I’ll begin by confessing that I have a mediating personality. I listen to both sides, see the good and bad, and always play devil’s advocate. I’ve been accused of being too analytical on numerous occasions. It is a blessing and a curse. Such extreme analysis often paralyzes me from taking action in a timely manner; however, it also allows me to see things from multiple perspectives and hopefully interject a little objectivity into an otherwise heated subject. That leads to the greatest heated subject of all: politics. Evangelicals are quick to point out that politicians are not our salvation. Yet, if the manifested anger and anxiety are any indication, then politics is indeed considered salvific. Vitriol has consumed the political scene on both sides and the church seems content to dabble in it as well, but we can do better through pursuing objectivity, humility, and knowing where to draw the line.


Can one achieve total objectivity? Of course not. But by simply taking a breath and listening, strides can be made. Both sides have their strengths and weaknesses and merely recognizing this is an initial step in the right direction. The other side need not be vilified. Contrast will do nicely. Some say objectivity is compromise, but that is a statement weighed down with personal subjectivity. Actually, those who are most secure in their position are willing to let that position be analyzed for validity and evaluate their ideas in light of alternative perspectives. Approaching political issues with the lens of objectivity, as much as is possible, enables one to avoid personal myopia. Christians can engage more effectively by engaging more thoughtfully.


It is counterintuitive to respond to political bombast and pride with evangelical pretense and arrogance. Instead of staking out the high ground in every news cycle scenario, why not simply and humbly speak the truth in love? In many ways it is a darker pride when evangelicals spout off their objections because it is pride wrapped in self-righteousness. There is no denying that Jesus turned over tables in righteous indignation, but there there are two humble reminders that evangelicals need to remember. First, the Son of God supernaturally knew the motives of those he rebuked with harshness. Second, nobody is turning over any tables on social media. If we are honest, many clever turns of phrase and biting passive aggressive parodies are more about self-promotion than advocating for truth. Blogs, tweets, and Facebook posts all have their place in the exchange of ideas, but likely much further down the scale of significance than we’d like to think. Christians can engage more persuasively by engaging with humility.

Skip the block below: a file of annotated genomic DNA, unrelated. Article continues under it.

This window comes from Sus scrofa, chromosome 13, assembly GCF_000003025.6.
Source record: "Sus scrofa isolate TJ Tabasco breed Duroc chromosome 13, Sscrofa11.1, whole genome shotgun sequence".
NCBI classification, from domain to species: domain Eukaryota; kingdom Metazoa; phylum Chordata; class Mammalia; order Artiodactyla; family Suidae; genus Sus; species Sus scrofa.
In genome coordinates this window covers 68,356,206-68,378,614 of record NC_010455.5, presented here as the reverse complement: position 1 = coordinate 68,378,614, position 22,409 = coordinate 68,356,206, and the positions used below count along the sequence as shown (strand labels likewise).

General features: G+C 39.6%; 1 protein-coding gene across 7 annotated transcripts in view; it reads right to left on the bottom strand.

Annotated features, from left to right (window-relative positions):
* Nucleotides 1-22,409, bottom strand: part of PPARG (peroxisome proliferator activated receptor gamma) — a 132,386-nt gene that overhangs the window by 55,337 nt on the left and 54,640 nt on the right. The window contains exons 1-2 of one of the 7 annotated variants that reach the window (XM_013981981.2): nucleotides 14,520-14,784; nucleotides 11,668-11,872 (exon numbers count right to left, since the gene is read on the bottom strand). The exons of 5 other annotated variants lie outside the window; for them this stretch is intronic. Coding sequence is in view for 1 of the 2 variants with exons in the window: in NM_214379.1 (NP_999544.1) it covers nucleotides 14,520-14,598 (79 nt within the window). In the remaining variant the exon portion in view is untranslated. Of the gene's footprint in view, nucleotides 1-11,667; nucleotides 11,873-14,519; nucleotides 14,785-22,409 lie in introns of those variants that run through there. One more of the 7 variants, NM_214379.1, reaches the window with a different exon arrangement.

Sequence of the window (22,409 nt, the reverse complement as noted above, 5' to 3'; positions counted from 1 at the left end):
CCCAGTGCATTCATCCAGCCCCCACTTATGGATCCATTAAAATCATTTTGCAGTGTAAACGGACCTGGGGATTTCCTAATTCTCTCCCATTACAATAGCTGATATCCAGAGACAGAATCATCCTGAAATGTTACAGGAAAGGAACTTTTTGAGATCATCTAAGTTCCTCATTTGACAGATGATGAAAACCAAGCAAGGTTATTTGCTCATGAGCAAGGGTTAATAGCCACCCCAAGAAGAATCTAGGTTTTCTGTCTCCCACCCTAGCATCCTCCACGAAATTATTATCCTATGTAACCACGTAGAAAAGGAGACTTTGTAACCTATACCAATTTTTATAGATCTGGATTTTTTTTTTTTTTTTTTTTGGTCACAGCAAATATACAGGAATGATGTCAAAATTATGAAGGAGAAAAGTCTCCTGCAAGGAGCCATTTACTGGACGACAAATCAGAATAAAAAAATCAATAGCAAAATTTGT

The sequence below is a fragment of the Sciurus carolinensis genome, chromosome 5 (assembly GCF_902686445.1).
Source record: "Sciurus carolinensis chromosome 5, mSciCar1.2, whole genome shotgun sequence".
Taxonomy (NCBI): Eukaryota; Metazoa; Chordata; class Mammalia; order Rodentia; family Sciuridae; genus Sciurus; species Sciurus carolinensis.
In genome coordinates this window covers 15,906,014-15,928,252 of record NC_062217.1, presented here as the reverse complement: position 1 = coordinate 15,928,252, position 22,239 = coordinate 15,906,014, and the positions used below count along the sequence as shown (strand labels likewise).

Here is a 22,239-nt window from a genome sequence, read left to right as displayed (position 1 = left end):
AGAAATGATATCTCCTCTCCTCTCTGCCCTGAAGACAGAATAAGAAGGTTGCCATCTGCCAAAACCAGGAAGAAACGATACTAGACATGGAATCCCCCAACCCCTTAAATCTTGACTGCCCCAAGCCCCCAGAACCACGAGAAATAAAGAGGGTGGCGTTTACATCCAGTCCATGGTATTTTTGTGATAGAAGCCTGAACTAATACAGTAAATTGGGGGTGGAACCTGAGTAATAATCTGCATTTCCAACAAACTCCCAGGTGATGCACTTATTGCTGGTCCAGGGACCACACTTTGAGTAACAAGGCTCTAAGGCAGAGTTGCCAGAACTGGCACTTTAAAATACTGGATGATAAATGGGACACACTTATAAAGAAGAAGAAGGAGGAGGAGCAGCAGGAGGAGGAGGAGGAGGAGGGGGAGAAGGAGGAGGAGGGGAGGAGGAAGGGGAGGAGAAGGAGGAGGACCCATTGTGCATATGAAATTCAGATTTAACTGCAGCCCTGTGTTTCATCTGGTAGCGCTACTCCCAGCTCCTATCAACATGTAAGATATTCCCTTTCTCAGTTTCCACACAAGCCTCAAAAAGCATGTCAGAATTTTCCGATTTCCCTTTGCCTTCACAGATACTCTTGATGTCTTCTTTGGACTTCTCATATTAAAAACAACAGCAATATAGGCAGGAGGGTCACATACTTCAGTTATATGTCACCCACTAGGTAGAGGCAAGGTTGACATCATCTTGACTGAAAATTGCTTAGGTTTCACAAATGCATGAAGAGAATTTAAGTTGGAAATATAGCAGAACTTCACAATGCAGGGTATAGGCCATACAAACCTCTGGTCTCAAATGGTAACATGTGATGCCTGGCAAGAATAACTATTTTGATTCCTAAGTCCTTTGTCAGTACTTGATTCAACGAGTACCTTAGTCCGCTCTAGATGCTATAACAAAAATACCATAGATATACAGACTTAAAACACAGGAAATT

Separation of Spirituality and State

There is no escaping the call to be salt and light. Indeed, this was part of Jesus’ redefining of Christian identity and so believers must bring their faith and worldview to bear upon the issues of the day. However, the danger is in connecting the saltiness of the Christian ethic with the spirituality of the Christian life. In so doing the paradigms of the religious right and the universal church have merged into one within the minds of many evangelicals and they are unable to detect it. The result is equating being “right” with being counted righteous in Christ. They are not the same. In fact, being counted righteous in Christ requires admission of “wrong,” a posture of repentance, and dependence not on our own effort but on the finished work of the Son of God. Christians can engage more faithfully by engaging politics with spirituality rather than approaching their spirituality politically.

Jesus did not come to deliver us from politicians or to deliver us through politicians. He came to save us from ourselves. And as the current political and evangelical culture reflects, we need saving. As we move forward into what is sure to be an increasingly toxic arena of public discourse we would do well to integrate objectivity, humility, and Christian identity.

Photo by Jim Young/ Reuters